SB 844 would fix that. It would establish the County Community Safety Investment Fund, directing the money saved from SQ 780 to be disbursed to local governments for the development and implementation of programs across Oklahoma. It also tasks the Legislative Office of Fiscal Transparency to calculate those savings going forward annually instead of the Office of Management and Enterprise Services. The exact amount of appropriations will be a part of budget negotiations later in the session, but every county in Oklahoma would have funds available. SB 844 has passed the Senate with broad support. 

Oklahoma lawmakers should resist the urge to roll back justice reform while investing in opportunities to promote justice and decrease recidivism. 

Despite SQ 780’s success, lawmakers have introduced several bills seeking to roll back SQ 780 by making certain offenses eligible for court-mandated supervision or returning them back to a felony conviction. For example, SB 108 would make a felony of someone’s fourth conviction of simple drug possession, while HB 2153 would lower the felony larceny threshold to $750. Making simple possession eligible for a felony conviction and reducing the threshold for felony property crimes would lead to more people being incarcerated, increased costs to taxpayers, and reduced economic productivity across the state. Lawmakers should resist these measures that undermine the will of Oklahoma voters and have devastating consequences for individuals and communities

Instead of rolling back SQ 780, policymakers should focus on implementing evidence-based policies that address the root causes of crime and promote alternatives to incarceration. These include community-based mental health services that offer various benefits such as reduced law enforcement intervention and incarceration, integration of people struggling with their mental health into their communities, and increased opportunities for work and support. By providing these services, communities can decrease incarceration and prevent people from cycling in and out of jails, emergency rooms, hospitals, and shelters. 

Beyond the policy reforms mentioned before, there are other opportunities for lawmakers to decrease recidivism and promote genuine public safety. For example, lawmakers should also allow providing more educational opportunities for people serving time in prison. SB 11, which passed the Senate with overwhelming support, would remove the ban on incarcerated students receiving college assistance from the Oklahoma Tuition Aid Grant Program. This would allow more people who are incarcerated to pursue higher education, which is tied to positive post-release outcomes. Continued investments could make Oklahoma a leader in workforce development and skills training programs for people in prison, contributing millions of dollars in economic growth while keeping people out of prison and rebuilding lives.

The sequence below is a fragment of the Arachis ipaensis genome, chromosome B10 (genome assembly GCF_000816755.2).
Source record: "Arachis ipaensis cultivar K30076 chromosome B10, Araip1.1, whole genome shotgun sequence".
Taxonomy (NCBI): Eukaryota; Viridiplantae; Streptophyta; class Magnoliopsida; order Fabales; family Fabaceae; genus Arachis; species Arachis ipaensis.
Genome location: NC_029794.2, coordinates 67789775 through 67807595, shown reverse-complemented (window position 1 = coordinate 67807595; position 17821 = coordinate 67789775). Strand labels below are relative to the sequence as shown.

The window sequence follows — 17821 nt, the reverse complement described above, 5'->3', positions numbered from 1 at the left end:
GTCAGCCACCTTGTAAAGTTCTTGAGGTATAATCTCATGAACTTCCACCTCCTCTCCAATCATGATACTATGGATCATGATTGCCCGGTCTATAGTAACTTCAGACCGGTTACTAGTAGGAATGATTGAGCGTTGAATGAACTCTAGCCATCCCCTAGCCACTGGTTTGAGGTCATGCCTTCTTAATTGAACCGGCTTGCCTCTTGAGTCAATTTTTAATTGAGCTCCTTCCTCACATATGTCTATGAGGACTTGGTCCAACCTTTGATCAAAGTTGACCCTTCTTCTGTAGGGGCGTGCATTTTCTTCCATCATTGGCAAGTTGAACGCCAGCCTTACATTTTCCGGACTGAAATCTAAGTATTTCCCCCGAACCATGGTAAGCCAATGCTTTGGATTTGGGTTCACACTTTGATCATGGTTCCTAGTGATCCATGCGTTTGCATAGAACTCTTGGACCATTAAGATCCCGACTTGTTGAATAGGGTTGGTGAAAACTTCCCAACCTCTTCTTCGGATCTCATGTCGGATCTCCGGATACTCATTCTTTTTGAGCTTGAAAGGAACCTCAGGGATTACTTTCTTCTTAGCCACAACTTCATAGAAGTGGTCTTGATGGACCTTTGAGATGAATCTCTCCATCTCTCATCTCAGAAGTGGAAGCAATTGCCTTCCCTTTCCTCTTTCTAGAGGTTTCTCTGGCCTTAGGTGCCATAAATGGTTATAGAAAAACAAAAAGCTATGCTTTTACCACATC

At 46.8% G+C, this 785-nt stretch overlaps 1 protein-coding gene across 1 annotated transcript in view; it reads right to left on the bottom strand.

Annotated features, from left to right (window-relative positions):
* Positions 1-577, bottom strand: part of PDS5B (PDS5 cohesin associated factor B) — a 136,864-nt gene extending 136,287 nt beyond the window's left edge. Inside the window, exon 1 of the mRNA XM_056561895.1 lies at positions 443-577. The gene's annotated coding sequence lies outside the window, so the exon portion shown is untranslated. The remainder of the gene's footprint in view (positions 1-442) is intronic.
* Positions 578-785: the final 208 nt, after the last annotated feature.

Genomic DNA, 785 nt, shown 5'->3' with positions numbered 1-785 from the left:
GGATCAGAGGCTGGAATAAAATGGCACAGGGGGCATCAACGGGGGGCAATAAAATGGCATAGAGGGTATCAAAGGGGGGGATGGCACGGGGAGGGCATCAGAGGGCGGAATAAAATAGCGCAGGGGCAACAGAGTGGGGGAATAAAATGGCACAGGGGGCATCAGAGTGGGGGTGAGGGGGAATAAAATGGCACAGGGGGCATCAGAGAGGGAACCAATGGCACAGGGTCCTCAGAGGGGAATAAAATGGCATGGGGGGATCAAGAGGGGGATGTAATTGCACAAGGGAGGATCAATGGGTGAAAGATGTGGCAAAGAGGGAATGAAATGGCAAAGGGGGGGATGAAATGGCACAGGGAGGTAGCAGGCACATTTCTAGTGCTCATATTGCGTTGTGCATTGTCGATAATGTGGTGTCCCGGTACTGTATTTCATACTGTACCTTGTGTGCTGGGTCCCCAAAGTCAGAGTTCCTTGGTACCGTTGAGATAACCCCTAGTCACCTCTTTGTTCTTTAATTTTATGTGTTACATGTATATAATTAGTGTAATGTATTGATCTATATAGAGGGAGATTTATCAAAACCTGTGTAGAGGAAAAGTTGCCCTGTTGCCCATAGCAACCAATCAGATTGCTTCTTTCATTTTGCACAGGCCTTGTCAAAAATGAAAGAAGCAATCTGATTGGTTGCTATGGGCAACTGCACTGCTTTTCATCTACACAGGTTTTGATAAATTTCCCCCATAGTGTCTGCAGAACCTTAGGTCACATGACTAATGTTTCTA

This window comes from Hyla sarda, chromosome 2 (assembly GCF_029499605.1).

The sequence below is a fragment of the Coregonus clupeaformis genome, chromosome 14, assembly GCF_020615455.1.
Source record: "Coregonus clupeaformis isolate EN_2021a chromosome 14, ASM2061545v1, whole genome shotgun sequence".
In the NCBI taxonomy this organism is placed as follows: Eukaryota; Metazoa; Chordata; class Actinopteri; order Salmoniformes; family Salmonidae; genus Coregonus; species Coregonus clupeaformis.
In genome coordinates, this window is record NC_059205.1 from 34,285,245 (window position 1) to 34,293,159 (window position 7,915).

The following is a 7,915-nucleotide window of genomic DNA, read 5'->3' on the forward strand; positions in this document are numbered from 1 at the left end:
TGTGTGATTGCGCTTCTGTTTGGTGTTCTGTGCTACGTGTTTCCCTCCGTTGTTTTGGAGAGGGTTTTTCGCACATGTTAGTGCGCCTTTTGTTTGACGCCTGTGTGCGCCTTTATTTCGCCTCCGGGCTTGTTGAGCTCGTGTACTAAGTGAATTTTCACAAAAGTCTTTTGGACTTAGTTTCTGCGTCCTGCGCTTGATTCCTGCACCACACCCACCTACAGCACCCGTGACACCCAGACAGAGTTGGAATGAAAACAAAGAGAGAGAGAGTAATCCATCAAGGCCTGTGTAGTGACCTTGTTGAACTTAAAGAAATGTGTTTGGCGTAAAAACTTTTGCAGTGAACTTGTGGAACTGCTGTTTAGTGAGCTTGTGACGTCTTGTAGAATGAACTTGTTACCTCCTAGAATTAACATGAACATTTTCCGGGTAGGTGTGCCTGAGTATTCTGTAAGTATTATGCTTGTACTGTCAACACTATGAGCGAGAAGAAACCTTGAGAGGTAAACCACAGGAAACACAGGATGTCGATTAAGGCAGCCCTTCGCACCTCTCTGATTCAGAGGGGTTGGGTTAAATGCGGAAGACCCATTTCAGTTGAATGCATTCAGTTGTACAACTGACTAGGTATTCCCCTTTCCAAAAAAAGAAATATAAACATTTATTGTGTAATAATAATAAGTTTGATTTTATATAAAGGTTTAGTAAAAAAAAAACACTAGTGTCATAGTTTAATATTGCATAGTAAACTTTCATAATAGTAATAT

Addressing justice reform issues this session will support Oklahoma families and make our communities safer.

Oklahoma families and communities are hurting due to criminal justice issues, whether they have loved ones struggling with substance use disorders or community members saddled with enormous court debts because the state has not fully funded our state’s justice system. Even Oklahomans fortunate enough to not have friends and family involved in the justice system are seeing too many of their tax dollars go to waste by a system that prioritizes punishment over treatment. While the clock is winding down on the 2023 legislative session, time still remains for lawmakers to pass legislation that can stabilize court funding, safely decrease the number of people in Oklahoma’s prisons and jails, support community-based substance use and mental health treatments that voters approved seven years ago, identify — and more importantly fund — solutions proven to put justice-involved folks back on the path to rejoin their families and contribute to their communities.


David Gateley joined Oklahoma Policy Institute in August 2021 as the Criminal Justice Policy Analyst. Raised in Oklahoma, David received his B.A. in Political Science from the University of Oklahoma. After graduation, he earned his J.D. from the University of Oklahoma College of Law, where he wrote on topics such as the abolition of cash bail and the effectiveness of restorative justice. David is a member of the Oklahoma State Bar. He is dedicated to reforming the criminal legal system away from mass incarceration. He lives in Oklahoma City.